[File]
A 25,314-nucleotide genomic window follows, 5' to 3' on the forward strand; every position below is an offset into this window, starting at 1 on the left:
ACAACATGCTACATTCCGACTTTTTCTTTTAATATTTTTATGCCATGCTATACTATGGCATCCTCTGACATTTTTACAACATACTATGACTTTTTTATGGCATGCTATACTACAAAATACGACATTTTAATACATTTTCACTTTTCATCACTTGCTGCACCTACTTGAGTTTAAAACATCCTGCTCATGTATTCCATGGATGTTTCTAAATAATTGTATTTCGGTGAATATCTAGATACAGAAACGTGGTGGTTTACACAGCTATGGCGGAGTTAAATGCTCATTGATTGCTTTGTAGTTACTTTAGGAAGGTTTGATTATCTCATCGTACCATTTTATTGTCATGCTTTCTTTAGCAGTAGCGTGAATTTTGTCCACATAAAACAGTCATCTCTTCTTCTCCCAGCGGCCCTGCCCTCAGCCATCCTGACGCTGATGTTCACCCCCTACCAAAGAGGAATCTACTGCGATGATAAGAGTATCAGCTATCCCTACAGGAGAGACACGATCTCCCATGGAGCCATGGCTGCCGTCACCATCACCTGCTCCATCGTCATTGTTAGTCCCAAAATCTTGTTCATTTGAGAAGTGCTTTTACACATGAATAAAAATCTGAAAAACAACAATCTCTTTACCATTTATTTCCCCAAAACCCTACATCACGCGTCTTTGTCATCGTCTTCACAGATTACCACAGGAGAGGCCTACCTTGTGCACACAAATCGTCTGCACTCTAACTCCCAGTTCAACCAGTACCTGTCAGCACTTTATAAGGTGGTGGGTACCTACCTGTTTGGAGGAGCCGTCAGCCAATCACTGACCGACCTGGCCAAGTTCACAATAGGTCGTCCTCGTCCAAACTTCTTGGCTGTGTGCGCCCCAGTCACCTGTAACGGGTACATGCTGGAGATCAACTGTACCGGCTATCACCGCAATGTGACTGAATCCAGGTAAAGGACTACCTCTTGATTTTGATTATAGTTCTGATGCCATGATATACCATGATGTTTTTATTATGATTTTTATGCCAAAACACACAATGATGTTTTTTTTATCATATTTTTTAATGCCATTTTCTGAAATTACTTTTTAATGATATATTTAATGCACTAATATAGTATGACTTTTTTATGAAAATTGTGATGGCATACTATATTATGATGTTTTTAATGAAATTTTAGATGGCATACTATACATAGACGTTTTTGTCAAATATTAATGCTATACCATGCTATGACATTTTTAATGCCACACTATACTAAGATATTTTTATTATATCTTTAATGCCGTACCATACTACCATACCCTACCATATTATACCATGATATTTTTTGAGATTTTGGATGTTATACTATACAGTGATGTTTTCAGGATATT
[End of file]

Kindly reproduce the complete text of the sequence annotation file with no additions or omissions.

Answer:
A 25,314-nucleotide genomic window follows, 5' to 3' on the forward strand; every position below is an offset into this window, starting at 1 on the left:
ACAACATGCTACATTCCGACTTTTTCTTTTAATATTTTTATGCCATGCTATACTATGGCATCCTCTGACATTTTTACAACATACTATGACTTTTTTATGGCATGCTATACTACAAAATACGACATTTTAATACATTTTCACTTTTCATCACTTGCTGCACCTACTTGAGTTTAAAACATCCTGCTCATGTATTCCATGGATGTTTCTAAATAATTGTATTTCGGTGAATATCTAGATACAGAAACGTGGTGGTTTACACAGCTATGGCGGAGTTAAATGCTCATTGATTGCTTTGTAGTTACTTTAGGAAGGTTTGATTATCTCATCGTACCATTTTATTGTCATGCTTTCTTTAGCAGTAGCGTGAATTTTGTCCACATAAAACAGTCATCTCTTCTTCTCCCAGCGGCCCTGCCCTCAGCCATCCTGACGCTGATGTTCACCCCCTACCAAAGAGGAATCTACTGCGATGATAAGAGTATCAGCTATCCCTACAGGAGAGACACGATCTCCCATGGAGCCATGGCTGCCGTCACCATCACCTGCTCCATCGTCATTGTTAGTCCCAAAATCTTGTTCATTTGAGAAGTGCTTTTACACATGAATAAAAATCTGAAAAACAACAATCTCTTTACCATTTATTTCCCCAAAACCCTACATCACGCGTCTTTGTCATCGTCTTCACAGATTACCACAGGAGAGGCCTACCTTGTGCACACAAATCGTCTGCACTCTAACTCCCAGTTCAACCAGTACCTGTCAGCACTTTATAAGGTGGTGGGTACCTACCTGTTTGGAGGAGCCGTCAGCCAATCACTGACCGACCTGGCCAAGTTCACAATAGGTCGTCCTCGTCCAAACTTCTTGGCTGTGTGCGCCCCAGTCACCTGTAACGGGTACATGCTGGAGATCAACTGTACCGGCTATCACCGCAATGTGACTGAATCCAGGTAAAGGACTACCTCTTGATTTTGATTATAGTTCTGATGCCATGATATACCATGATGTTTTTATTATGATTTTTATGCCAAAACACACAATGATGTTTTTTTTATCATATTTTTTAATGCCATTTTCTGAAATTACTTTTTAATGATATATTTAATGCACTAATATAGTATGACTTTTTTATGAAAATTGTGATGGCATACTATATTATGATGTTTTTAATGAAATTTTAGATGGCATACTATACATAGACGTTTTTGTCAAATATTAATGCTATACCATGCTATGACATTTTTAATGCCACACTATACTAAGATATTTTTATTATATCTTTAATGCCGTACCATACTACCATACCCTACCATATTATACCATGATATTTTTTGAGATTTTGGATGTTATACTATACAGTGATGTTTTCAGGATATT